If, on the other hand, you are going to be using a plugin to add or style content in all of your blog posts, it’s worth looking at whether there is an alternative solution available. I’m not suggesting you shouldn’t use a plugin that lets you insert videos or add tables to your posts however you should bear in mind that the special code used to display the videos or tables could be used in potentially hundreds of even thousands of posts and pages. This ties yourself to the plugin somewhat (though as I mentioned previously you could perhaps resolve this issue by using a ‘Find & Replace’ plugin).

Have you ever found yourself tied to a plugin in some way?

Thanks,
Kevin

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Comments (4)

Comment by Nick Davis says:

Yup, I see this all the time, I think less is definitely more when it comes to plugins and this is one of the reasons why. Not to hate on plugins in general of course, but often with a very little bit of tweaking (even if you’re not a programmer) you can easily replicate many of the same functions without using the plugin (I’m thinking any header/footer script (e.g. Google Analytics related ones) for example).
 
There are of course many useful ones that are still worth using, I think one of the key things also is to look to see how frequently the plugin is updated and if it is a ‘name’ author, so if you’re locked in at least you are locked in in a better way. It depends on the project but I typically use Yoast SEO, Gravity Forms and a few Genesis Framework related ones.
 
On a slight side note, but to give an example of being able to live without a plugin with a bit of tweaking, I also recently recreated the bits I needed from the ‘Share’ part of Jetpack for my blog allowing me to remove that plugin entirely and get much the same functionality in a much ‘lighter’ way (you can see an example at the bottom of any of my blog posts e.g. http://iamnickdavis.com/web-design-outsource-templates/ ).
 
Although getting locked in to a ‘dead’ plugin is hardly an issue (you would hope!) in this case, as it’s provided by Auttomatic, I noticed that – even with caching – Jetpack was slowing down my site significantly (adding about a second to a normally 0.5 second load time) so for that reason alone I took that one down (even though it can be a useful addition for many WP sites).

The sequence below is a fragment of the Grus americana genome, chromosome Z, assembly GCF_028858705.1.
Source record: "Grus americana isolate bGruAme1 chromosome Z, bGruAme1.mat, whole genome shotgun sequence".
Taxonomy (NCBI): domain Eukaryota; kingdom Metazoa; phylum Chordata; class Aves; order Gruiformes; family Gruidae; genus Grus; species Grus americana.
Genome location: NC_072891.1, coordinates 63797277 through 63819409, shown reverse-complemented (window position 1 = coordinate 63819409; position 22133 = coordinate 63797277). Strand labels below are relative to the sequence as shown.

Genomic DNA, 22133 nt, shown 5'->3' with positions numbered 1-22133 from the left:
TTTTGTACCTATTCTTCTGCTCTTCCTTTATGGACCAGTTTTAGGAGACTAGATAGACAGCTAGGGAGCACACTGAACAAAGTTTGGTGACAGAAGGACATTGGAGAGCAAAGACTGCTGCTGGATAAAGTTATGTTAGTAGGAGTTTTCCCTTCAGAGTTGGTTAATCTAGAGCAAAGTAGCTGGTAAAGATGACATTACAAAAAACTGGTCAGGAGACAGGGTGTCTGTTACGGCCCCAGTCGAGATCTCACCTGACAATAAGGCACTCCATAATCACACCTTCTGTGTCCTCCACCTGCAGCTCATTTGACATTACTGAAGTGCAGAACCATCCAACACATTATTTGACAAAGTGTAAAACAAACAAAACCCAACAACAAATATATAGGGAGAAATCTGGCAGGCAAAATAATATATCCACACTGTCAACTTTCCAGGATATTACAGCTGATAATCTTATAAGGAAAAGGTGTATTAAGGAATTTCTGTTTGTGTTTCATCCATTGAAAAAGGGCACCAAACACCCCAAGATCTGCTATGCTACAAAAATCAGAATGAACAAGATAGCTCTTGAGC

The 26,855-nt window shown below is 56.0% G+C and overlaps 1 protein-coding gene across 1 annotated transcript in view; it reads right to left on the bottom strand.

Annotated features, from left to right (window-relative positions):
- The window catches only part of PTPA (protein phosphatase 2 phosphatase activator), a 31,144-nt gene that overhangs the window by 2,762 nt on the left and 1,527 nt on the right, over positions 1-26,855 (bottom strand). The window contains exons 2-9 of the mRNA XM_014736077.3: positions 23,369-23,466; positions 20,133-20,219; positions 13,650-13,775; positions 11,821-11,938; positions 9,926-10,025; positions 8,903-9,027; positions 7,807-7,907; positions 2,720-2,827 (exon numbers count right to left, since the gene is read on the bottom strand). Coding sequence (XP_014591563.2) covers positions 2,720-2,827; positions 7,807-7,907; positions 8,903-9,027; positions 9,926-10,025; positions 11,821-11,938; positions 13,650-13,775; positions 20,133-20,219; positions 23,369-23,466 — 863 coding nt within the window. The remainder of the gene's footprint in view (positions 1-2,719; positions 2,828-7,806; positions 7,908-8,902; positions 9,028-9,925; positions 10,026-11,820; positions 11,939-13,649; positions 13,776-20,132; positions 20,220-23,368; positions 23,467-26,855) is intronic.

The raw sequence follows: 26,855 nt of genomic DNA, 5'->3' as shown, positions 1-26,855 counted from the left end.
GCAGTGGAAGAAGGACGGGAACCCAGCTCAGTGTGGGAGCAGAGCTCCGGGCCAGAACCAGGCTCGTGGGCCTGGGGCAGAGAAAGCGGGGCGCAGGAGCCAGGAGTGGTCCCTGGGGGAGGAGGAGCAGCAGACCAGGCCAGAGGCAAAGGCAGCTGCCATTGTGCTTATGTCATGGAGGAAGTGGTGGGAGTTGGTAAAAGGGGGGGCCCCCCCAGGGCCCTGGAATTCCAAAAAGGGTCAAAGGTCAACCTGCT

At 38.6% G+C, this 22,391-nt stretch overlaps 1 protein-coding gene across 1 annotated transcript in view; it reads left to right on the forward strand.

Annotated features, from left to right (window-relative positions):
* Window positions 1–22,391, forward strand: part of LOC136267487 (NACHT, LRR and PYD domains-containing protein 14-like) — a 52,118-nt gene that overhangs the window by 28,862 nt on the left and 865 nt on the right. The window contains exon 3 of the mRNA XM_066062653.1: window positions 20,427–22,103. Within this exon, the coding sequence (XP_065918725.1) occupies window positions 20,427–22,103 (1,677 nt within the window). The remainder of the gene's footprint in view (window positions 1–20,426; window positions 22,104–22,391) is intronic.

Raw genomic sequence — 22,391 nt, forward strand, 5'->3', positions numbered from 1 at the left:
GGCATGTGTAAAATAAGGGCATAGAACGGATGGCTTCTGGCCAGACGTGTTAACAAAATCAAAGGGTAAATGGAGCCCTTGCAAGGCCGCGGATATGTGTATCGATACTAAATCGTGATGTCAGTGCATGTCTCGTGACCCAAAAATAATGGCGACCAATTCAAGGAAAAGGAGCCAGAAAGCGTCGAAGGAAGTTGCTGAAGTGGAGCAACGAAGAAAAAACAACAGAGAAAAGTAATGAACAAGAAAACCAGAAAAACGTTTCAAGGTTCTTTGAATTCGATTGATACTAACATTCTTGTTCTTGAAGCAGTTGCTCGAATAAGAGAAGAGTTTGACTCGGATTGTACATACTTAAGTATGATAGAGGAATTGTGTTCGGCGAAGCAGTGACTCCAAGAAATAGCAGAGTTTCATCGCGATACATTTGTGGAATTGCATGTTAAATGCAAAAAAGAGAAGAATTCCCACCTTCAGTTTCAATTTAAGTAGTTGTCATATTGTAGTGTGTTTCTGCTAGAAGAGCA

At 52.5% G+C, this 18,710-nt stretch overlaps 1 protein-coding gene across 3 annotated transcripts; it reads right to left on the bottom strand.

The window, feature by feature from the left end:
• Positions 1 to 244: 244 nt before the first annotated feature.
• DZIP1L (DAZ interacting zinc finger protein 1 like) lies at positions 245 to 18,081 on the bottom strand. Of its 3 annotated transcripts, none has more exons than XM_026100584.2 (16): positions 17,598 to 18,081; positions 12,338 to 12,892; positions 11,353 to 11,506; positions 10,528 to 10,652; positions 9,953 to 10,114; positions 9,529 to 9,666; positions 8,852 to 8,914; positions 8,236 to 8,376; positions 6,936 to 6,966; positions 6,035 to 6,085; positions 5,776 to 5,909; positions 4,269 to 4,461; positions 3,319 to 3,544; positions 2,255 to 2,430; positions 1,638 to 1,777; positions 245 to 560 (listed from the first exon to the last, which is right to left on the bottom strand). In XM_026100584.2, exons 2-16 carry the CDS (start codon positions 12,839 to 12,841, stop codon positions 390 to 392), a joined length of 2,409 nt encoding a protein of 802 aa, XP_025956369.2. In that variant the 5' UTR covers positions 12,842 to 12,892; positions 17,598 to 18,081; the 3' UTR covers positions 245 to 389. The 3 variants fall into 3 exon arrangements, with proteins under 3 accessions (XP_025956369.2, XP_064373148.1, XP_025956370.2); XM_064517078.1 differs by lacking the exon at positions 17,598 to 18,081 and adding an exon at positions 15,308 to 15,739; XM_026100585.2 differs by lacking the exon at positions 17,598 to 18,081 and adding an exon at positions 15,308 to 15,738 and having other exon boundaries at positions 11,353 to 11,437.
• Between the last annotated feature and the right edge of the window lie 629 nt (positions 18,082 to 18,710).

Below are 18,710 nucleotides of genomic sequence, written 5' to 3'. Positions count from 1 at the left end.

Another benefit of a low plugin diet of course!

Comment by neeraga says:

[email protected] Muldoon Yes, Kevin. I misread that. There are infact some of those Shortcodes based plugins which can be painful in long run. I have seen few Google Maps based Plugins, where you have to put the particular Shortcode to make the Maps Appear via Shortcode in Page or Posts.
 
Once you decide to switch to some new Map based plugin, you find that the old map shortcodes no longer works and you manually have to edit all those pages and posts where you have applied the Shortcodes.

Comment by Kevin Muldoon says:

[email protected] think you misunderstood my point. You can change the stats program you are using on your website at any time with no problems.
 
You can’t do this easily with other plugins such as syntax plugins as those require you to wrap code inside plugin-specific short codes. So moving from one syntax plugin to another isn’t as straight forward as deactivating one plugin and activating another.

Comment by neeraga says:

You are right, you just can’t do without some plugins. I find myself tied to the Real Time Analytics Plugins. Few of them are just awesome.